Photo of Joe Jackson by Paul Natkin (Archive Photos/Getty Images)

Sunday, April 11, 2021


I was awake early, again, this morning, around 5:30, as the first birds started to sing. One by one, two by two, others joined in until I was enjoying a stereo performance through both of our open bedroom windows. Unable to sleep, I listened for more than an hour. The big fat cliché is that birds create a symphony or an orchestra with their songs, and to actively listen does give that impression, with the quiet start of a bird or two and then the increasing layers of song that build a dimensional dome of music. But there's little that's ordered or composed about the mess of bird song—it's a cacophony, really, the only counterpoint, structure, or sympathy among the "musicians" supplied by me, lying there awake, willing an order or beauty to the randomness of sound. More avant-garde than classical. I'm not an ornithologist, yet I recognize that there are patterns and purpose to the birds' singing—they're out there hungry or looking for mates, or both, or just saying hey to the new day, in full-throated conversation—but I'm the one inside with the tired metaphors, the boring tropes, imagining a swelling of orchestral beauty within the chaos of a species that's just going about its native business of surviving, mordantly indifferent to me under the blankets. None of what I observed this morning was original—for thousands of years' folks have been moved by hearing, or imagining, a kind of aesthetics in the animal kingdom—but that my thoughts aren't at all that new and yet arrived in such an unbidden and engrossing way, and will, tomorrow, to someone else across the globe, is itself startling, and moving. One's thoughts feel novel first thing in the morning, and that's a beautiful thing.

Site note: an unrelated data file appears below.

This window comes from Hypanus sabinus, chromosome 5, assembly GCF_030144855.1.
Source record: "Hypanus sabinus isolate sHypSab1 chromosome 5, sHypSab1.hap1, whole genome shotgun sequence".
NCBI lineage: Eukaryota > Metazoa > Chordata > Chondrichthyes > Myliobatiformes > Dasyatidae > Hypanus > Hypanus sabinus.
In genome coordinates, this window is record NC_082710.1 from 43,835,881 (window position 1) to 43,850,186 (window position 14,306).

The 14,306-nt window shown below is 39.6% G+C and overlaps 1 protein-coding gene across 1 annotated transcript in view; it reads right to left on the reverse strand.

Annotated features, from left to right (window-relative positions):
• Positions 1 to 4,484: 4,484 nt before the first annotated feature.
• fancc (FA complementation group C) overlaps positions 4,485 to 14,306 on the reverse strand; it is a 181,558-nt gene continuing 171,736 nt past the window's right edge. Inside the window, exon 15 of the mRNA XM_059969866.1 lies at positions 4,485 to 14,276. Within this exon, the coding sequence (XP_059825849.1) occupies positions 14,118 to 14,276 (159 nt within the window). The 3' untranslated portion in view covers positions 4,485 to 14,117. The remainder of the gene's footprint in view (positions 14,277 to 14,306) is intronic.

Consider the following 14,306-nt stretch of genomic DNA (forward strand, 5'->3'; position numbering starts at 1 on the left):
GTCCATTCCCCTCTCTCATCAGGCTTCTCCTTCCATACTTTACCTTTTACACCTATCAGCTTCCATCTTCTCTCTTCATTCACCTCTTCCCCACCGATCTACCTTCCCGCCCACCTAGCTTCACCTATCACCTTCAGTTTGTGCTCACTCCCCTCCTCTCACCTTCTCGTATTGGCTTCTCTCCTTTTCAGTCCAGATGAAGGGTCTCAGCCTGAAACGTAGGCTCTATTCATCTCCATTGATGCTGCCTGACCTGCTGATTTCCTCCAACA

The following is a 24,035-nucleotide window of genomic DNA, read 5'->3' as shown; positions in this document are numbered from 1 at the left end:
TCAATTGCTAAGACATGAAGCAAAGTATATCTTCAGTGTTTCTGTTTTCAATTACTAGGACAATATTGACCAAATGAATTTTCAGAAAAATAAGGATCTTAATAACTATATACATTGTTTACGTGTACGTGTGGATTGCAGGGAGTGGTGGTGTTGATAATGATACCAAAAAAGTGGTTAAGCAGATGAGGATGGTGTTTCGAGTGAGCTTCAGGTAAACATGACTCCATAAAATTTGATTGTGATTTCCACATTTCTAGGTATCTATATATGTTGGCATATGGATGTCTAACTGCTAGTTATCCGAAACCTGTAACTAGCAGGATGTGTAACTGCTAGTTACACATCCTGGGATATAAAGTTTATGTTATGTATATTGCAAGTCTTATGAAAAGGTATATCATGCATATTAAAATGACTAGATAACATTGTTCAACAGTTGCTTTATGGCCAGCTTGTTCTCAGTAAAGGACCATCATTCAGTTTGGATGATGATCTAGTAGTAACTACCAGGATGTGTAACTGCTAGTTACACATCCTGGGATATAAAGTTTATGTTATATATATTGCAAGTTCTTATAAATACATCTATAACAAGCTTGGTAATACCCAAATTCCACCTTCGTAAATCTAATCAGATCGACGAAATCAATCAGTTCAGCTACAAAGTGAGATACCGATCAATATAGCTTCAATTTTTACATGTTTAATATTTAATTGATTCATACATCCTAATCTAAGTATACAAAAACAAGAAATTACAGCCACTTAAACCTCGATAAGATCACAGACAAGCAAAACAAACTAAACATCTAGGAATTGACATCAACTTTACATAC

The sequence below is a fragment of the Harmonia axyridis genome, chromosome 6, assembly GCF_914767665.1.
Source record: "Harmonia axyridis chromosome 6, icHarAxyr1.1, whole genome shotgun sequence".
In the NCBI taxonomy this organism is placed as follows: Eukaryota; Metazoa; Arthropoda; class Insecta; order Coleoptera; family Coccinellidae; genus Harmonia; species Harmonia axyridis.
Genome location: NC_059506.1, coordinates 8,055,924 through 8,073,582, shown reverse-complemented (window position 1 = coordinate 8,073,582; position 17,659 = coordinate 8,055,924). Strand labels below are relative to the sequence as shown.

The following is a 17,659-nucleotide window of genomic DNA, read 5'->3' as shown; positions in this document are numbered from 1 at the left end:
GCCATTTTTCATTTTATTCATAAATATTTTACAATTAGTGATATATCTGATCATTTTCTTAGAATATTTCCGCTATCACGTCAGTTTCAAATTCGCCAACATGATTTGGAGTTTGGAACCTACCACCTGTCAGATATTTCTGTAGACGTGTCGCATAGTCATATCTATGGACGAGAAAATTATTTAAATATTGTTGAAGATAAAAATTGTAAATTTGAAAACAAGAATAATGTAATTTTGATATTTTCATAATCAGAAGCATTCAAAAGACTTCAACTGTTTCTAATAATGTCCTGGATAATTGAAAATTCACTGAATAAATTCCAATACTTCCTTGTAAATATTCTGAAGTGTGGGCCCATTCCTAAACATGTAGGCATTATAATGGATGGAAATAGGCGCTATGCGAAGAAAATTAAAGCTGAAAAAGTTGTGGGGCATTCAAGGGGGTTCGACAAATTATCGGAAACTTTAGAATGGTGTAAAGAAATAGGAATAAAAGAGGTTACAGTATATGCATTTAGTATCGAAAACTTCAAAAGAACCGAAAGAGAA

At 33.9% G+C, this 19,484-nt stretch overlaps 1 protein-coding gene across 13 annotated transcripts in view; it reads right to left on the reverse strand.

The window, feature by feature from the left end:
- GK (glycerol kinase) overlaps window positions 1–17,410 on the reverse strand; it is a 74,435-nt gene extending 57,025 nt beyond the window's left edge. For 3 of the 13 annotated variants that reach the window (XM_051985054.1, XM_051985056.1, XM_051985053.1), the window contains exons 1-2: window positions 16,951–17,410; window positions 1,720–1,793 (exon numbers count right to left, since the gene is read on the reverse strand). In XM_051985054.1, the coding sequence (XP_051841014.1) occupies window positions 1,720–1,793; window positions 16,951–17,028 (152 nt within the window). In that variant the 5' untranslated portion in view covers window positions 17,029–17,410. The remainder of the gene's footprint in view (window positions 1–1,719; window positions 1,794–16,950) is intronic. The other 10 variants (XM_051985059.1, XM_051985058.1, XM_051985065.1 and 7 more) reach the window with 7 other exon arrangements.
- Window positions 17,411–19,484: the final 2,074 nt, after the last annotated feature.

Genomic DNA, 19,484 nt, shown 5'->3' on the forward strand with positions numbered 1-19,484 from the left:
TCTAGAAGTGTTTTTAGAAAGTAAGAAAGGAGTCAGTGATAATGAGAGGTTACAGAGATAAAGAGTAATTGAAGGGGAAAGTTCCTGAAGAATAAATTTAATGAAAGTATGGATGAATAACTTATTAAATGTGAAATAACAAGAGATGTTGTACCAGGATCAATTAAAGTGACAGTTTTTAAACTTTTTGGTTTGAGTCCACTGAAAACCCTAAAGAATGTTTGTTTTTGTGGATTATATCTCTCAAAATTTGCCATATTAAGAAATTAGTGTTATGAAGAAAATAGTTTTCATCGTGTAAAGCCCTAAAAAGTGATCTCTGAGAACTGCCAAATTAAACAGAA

Friday, April 9, 2021

3 a.m. thoughts

My second COVID vaccination shot kept me up tossing and turning last night. Some random thoughts I had while staring at the ceiling....